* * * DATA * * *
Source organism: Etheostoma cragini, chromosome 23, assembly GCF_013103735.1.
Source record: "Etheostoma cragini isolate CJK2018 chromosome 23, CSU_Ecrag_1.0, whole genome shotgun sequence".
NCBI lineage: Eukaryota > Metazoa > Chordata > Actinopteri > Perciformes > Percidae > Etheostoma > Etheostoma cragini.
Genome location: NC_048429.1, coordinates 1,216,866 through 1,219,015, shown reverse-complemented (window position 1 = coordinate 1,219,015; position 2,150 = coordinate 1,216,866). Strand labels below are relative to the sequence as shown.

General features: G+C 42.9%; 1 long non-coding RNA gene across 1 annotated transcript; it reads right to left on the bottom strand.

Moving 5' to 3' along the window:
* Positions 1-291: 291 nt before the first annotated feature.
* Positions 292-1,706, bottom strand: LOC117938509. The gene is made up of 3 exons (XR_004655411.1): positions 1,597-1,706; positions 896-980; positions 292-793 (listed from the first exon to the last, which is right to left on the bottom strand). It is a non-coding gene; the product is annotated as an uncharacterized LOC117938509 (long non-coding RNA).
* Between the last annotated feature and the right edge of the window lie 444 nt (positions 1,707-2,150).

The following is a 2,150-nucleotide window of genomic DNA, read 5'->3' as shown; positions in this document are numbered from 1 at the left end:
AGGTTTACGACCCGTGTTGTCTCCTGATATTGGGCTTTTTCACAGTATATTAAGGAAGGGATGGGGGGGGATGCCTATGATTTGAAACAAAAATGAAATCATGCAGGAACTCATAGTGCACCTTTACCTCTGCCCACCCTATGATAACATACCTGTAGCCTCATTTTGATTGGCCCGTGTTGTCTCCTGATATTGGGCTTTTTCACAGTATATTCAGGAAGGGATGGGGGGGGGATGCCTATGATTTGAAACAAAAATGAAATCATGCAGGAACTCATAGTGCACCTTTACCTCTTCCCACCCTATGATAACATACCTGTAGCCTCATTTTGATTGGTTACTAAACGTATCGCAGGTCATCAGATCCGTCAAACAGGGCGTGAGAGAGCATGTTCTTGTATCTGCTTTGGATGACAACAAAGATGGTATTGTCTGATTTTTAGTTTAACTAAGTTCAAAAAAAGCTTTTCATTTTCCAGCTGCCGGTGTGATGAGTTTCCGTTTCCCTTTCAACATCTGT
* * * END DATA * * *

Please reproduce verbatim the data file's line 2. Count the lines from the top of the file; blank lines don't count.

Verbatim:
Source record: "Etheostoma cragini isolate CJK2018 chromosome 23, CSU_Ecrag_1.0, whole genome shotgun sequence".